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New Distributed Brain-Computer Interface

24 August 2021
Giulio Prisco

Multiple Brains

Researchers at Brown University, UC San Diego, Baylor University, and Qualcomm have developed a new neural interface system that coordinates the activity of hundreds of tiny brain sensors. This new Brain-Computer Interface (BCI) system could one day deepen our understanding of the brain and lead to new medical therapies.

BCI systems depend on implantable sensors that record electrical signals in the brain. They use those brain signals to drive external devices like computers or prosthetic limbs such as robotic arms. An operational BCI system should be able to gather data from large groups of brain cells.

"One of the big challenges in the field of brain-computer interfaces is engineering ways of probing as many points in the brain as possible," said senior researcher Arto Nurmikko in a press release issued by Brown University. "Up to now, most BCIs have been monolithic devices -- a bit like little beds of needles. Our team's idea was to break up that monolith into tiny sensors that could be distributed across the cerebral cortex. That's what we've been able to demonstrate here."

The researchers designed wireless microscale neural sensors, each about the size of a grain of salt, to record and stimulate brain activity. The sensors, dubbed "neurograins," independently record the electrical pulses made by firing neurons and send the signals wirelessly to a central hub, which coordinates and processes the signals.

The central hub is a thin thumbprint-sized patch that attaches to the scalp outside the skull. It works like a miniature cellular phone tower, employing a network protocol to coordinate the signals from the neurograins, each of which has its own network address. The patch also supplies power wirelessly to the neurograins, which are designed to operate using a minimal amount of electricity.

In a study published in Nature Electronics, the researchers demonstrate the use of a coordinated network with nearly 50 neurograins to record neural activity in a laboratory rat. The neurograins, placed on the outer layer of the animal's brain, successfully recorded neural signals. The researchers also tested the ability of the BCI system to stimulate the brain as well as record from it.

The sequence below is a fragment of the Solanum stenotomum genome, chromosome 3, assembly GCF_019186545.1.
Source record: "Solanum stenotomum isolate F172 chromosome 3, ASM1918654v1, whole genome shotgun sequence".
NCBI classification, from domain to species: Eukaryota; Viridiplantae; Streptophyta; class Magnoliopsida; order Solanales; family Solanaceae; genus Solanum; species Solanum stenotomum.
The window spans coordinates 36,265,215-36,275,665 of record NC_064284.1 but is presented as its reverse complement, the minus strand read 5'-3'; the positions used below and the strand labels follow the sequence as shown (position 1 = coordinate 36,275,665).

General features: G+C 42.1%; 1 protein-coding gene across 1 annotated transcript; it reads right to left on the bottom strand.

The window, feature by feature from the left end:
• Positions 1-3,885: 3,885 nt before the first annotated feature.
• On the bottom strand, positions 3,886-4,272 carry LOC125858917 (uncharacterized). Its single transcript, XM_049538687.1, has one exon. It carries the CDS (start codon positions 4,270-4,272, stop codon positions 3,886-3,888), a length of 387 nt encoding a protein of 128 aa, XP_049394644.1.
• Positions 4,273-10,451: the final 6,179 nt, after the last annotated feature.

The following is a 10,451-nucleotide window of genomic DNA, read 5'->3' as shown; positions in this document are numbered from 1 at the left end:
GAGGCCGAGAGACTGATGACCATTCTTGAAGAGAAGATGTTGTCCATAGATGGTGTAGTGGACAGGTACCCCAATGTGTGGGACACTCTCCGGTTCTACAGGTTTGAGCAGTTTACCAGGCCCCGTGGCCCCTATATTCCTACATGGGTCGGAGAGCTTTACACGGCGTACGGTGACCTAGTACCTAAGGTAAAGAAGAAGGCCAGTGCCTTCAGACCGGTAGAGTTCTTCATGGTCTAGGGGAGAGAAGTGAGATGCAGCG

"This work was a true multidisciplinary challenge," said researcher Jihun Lee. "We had to bring together expertise in electromagnetics, radio frequency communication, circuit design, fabrication and neuroscience to design and operate the neurograin system."

"It was a challenging endeavor, as the system demands simultaneous wireless power transfer and networking at the mega-bit-per-second rate, and this has to be accomplished under extremely tight silicon area and power constraints," added researcher Vincent Leung. "Our team pushed the envelope for distributed neural implants."

The current configuration of the BCI system could support up to 770 neurograins. The researchers plan to scale the BCI system up to many thousands of neurograins, which would provide a currently unattainable picture of brain activity.

"Our hope is that we can ultimately develop a system that provides new scientific insights into the brain and new therapies that can help people affected by devastating injuries," concluded Nurmikko.

It’s worth noting that next-generation BCI systems could do much more than that. They could enable artificial intelligence (AI) implants, enable artificial telepathy (streaming thoughts to other users via wireless networks), and gradually approach the capabilities of wildly futuristic neural interfaces such as the “neural lace” envisioned by the late lamented science fiction writer Iain Banks.

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